The next issue of Hinduism Today is in the final days of editing and design at the monastery. It reminded us to share news of our newly redesigned website.
The editorial excellence of Hinduism Today magazine can now be seen online in a modern interface with enhanced organization, interactivity, moving graphics and many more resources than before. It’s now easier to read, navigate and have your say. You can comment on any article you read, and see the opinions of others. Plus, you can download any issue as a PDF to enjoy on your computer, with all the visually stunning impact of the printed edition. All for free. With new navigation tools you can get the latest news from Hindu Press Internationa--and link to our Twitter page.
This next issue takes us all over the world, covering subjects seen in the word cloud here.
Easily peruse our publisher’s latest insights, his Introduction to Hinduism, our many videos and an archive of Hinduism Today going back 30 years. Enjoy the comments of renowned readers of the magazine, see a list of the latest lifetime subscribers and read an in-depth story about the magazine and how it is produced. See the best and most relevant Education Insight sections from the magazine in the What Is Hinduism? area of the site.
There is a great interview with Jill Taylor who found a higher state of mind one morning when she suffered a stroke, which she calls here “Stroke of Insight.”
Read and download the acclaimed series of lessons on Indian and Hindu history created for America’s sixth-grade students. You’ll also find an updated FAQ about Hinduism and Hinduism’s core beliefs. Join the Hindu renaissance by exploring Hinduism Today’s new website!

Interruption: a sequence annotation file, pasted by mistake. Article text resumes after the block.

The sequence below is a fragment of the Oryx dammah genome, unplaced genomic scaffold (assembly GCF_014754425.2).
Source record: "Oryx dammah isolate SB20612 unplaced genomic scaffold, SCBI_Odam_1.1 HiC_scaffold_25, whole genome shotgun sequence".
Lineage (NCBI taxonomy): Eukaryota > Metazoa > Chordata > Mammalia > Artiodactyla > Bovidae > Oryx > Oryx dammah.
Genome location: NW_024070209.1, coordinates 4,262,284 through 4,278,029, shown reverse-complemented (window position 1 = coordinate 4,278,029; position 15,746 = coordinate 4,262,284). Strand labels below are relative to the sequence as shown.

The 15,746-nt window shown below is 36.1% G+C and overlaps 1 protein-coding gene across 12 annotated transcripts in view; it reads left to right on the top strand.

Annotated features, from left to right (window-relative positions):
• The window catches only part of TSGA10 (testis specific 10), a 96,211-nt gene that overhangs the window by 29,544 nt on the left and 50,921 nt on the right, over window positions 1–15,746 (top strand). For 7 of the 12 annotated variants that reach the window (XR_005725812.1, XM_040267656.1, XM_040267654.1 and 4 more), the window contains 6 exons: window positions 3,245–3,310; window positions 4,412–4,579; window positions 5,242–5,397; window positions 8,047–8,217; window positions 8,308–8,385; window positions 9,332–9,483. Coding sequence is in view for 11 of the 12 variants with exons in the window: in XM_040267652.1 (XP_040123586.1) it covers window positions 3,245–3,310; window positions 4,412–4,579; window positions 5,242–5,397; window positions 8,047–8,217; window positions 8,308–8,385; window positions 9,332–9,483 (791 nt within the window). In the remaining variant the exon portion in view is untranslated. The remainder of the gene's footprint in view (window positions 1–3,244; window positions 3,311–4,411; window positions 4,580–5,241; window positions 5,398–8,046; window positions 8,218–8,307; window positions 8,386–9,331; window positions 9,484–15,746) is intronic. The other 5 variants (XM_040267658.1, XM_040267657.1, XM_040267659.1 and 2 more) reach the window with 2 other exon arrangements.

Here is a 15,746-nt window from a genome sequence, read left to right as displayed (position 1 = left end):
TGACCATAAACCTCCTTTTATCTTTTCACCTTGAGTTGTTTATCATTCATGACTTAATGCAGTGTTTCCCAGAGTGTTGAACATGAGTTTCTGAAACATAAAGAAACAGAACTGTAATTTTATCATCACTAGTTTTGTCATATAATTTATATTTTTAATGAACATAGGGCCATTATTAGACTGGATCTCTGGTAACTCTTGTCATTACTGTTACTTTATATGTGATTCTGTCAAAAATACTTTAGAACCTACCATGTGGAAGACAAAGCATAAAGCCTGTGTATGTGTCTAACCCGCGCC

"Temples with multiple deities can be confusing, especially for today's Hindu youth. For clarity, we need to bring forward a more precise understanding of the different Hindu denominations and how the different Gods are viewed from within each denomination. For spiritual advancement it is best to focus on one deity and get to the vibration that deity. When we hear teachings from various Hindus, it is important to understand and identify which denomination they are speaking from. This will avert confusion when that teaching gets contradicted in a different context where someone is talking about the same subject but from a different philosophical background."
Bodhinatha reviews the main characteristic of Saivite philosophy and practice with an indepth focus on the four stages of religions evolution, chariya, kriya, yoga and jnana. He highlights how this shows that Saiva Siddhanta is unique and quite from the modern practice of Hinduism as Vedanta